You can drive through just about any small old town and see signs painted on the sides of brick buildings. Cheaper and longer lasting than wooden signs, these relics only fare as well as their media, many fading and chipping in their age. It’s the character of these signs that I was looking for in a recent project. Continue reading Old Text on Older Brick – A Photoshop Tutorial
Whether you were aware of it at the time or not, you have probably seen representations of typography in architecture. At least when it comes to some sort of promo piece. Dramatic architectural lines can be a great start for a highly-recognizable piece, causing most of us to do a double-take. The Guggenheim poster by Chermayeff & Geismar Associates, which can be found at the AIGA design archives, is a great example of this- offering the information it needs to convey in an instantly recognizable, eye-catching form.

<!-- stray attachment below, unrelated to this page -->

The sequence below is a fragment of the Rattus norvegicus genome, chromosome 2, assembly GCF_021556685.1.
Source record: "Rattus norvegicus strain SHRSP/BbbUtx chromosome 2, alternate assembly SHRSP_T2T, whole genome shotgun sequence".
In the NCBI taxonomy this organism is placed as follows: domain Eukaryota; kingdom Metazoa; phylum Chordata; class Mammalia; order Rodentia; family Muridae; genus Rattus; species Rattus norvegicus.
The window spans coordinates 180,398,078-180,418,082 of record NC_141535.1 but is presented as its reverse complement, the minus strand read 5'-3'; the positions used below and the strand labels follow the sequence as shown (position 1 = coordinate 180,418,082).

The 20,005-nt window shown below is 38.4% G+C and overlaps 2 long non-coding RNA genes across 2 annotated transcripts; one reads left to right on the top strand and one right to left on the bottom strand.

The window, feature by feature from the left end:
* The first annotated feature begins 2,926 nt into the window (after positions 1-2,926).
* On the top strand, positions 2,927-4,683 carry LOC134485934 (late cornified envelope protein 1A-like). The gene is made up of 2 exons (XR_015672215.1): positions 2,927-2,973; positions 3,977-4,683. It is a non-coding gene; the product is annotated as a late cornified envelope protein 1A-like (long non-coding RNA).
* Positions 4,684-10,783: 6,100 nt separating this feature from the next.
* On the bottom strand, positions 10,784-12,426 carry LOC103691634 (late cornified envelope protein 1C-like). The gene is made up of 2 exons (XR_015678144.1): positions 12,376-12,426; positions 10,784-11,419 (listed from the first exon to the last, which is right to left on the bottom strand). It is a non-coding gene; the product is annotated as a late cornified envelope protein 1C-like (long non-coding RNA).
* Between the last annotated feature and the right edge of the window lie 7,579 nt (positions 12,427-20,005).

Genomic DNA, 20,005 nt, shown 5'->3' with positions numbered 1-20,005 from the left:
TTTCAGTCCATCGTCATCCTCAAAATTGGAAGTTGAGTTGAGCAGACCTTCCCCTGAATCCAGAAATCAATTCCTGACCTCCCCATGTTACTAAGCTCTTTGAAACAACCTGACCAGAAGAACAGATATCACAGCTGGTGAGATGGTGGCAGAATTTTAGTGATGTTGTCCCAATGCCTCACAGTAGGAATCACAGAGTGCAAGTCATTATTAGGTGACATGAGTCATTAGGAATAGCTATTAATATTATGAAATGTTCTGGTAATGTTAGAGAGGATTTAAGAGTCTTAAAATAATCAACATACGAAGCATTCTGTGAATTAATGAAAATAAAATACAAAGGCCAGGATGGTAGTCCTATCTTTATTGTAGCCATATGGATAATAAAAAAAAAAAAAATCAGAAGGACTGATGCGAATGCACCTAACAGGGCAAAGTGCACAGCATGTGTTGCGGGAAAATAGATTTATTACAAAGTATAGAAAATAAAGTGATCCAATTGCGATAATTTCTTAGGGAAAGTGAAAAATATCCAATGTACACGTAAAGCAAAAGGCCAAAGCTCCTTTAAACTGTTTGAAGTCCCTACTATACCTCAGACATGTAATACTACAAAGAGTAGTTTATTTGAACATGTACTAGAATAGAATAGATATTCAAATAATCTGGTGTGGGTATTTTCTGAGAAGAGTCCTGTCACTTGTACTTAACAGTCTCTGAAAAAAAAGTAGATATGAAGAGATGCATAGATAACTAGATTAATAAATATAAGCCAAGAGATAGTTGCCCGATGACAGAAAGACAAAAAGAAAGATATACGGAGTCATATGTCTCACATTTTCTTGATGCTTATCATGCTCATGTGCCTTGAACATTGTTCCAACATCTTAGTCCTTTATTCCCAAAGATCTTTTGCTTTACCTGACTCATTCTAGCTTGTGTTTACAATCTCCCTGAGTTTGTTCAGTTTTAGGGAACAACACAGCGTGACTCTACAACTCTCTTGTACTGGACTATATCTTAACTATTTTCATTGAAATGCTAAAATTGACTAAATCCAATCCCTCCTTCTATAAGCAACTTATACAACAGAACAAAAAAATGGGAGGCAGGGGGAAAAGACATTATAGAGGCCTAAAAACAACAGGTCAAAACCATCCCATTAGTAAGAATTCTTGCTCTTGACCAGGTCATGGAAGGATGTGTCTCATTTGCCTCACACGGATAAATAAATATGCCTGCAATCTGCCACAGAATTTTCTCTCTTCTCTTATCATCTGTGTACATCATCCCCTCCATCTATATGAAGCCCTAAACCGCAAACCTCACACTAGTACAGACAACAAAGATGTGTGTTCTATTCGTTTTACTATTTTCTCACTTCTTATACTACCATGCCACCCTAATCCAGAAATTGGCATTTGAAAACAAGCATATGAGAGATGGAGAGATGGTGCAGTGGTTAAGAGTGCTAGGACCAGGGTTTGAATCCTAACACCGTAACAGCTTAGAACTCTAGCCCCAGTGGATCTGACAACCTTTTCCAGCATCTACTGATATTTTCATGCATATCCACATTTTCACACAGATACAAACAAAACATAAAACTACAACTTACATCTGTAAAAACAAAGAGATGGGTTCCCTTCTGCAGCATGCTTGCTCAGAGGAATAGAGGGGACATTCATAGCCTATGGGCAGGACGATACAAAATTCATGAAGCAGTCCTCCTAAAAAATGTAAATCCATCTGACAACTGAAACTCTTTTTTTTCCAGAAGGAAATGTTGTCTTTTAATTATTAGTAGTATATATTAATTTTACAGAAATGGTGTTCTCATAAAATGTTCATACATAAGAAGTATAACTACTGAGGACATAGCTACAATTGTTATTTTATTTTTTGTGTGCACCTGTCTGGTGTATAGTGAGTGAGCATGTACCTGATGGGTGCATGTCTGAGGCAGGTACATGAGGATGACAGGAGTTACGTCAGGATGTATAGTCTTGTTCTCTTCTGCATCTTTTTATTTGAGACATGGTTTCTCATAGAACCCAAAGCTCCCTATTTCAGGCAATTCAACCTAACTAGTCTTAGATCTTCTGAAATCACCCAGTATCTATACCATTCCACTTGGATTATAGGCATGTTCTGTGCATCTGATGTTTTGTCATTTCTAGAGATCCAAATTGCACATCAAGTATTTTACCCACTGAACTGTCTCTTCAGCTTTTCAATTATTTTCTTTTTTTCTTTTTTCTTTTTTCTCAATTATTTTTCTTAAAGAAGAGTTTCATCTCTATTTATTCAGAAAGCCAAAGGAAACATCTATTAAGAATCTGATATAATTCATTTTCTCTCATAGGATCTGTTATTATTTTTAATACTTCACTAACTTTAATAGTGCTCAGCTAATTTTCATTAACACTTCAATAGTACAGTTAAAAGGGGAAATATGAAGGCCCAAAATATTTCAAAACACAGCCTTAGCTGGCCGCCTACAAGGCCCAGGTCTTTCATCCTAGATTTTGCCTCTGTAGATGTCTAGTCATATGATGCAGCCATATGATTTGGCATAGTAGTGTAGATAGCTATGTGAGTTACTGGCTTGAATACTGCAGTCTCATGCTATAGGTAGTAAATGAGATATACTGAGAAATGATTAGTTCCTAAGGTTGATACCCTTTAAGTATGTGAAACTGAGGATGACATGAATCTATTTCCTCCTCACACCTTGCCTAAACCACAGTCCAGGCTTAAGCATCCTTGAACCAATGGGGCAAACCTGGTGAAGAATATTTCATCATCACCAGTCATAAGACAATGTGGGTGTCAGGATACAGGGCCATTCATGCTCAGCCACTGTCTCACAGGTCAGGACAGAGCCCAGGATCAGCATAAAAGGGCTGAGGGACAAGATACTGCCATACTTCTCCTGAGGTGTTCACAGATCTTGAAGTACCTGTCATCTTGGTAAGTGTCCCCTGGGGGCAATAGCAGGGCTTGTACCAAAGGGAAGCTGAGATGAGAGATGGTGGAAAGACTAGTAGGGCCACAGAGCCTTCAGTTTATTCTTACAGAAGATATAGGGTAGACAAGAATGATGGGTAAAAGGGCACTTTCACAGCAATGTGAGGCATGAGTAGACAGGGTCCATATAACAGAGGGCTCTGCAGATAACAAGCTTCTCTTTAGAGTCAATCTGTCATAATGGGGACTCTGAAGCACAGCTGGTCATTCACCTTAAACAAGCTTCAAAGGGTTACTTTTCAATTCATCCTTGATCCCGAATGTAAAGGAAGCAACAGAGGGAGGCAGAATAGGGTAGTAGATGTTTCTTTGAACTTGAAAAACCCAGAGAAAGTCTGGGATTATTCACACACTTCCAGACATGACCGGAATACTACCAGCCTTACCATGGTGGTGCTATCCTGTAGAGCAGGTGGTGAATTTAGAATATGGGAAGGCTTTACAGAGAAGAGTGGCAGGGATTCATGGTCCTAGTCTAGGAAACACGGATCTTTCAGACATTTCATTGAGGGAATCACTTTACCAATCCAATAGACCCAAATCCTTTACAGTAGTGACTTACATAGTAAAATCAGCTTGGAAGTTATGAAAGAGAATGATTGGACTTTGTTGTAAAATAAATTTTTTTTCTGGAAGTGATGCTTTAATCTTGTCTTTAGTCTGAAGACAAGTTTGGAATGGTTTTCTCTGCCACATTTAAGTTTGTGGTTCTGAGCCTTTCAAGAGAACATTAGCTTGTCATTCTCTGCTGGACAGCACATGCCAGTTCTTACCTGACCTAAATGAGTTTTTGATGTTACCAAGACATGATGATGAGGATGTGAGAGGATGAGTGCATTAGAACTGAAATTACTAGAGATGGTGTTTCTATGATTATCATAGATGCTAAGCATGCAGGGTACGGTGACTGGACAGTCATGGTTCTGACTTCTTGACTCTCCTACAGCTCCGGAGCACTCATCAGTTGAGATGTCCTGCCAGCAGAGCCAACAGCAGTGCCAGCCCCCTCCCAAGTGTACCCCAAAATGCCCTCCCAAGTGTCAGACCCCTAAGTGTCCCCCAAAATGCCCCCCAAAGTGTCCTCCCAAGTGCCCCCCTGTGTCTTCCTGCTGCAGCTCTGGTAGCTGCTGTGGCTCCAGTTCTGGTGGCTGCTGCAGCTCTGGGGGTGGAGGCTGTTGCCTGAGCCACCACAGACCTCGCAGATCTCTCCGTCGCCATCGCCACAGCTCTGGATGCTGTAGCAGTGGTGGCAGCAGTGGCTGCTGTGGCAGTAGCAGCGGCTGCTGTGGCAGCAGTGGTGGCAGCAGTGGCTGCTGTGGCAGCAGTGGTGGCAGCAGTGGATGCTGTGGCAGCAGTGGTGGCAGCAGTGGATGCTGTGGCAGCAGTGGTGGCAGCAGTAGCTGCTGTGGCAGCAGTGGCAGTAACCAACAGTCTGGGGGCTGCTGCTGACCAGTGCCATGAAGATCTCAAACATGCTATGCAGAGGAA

All designers are familiar with the work of Paul Rand. Most know that among his most notable logos (which include Westinghouse, IBM & Cummins) is the NeXT computers logo. It’s planned simplicity suggests nothing about the actual depth that went into the creation of this logo. Put simply, its as much a work of art as any of the great minimalist masterpieces. Continue reading The Story Behind Paul Rand’s NeXT logo
Motion Graphics seem to be an up and coming way of conveying data. Who wants a boring old PowerPoint presentation when you can have creative, entertaining AND informative motion graphics?
A good example of this is 29 Ways To Stay Creative. It has strong, clean composition with enough of an entertaining factor to hold your attention.
The tried and true rules of print design still apply to web design. This article serves as a refresher for those familiar with the structures of printed typography, but with a modern web twist.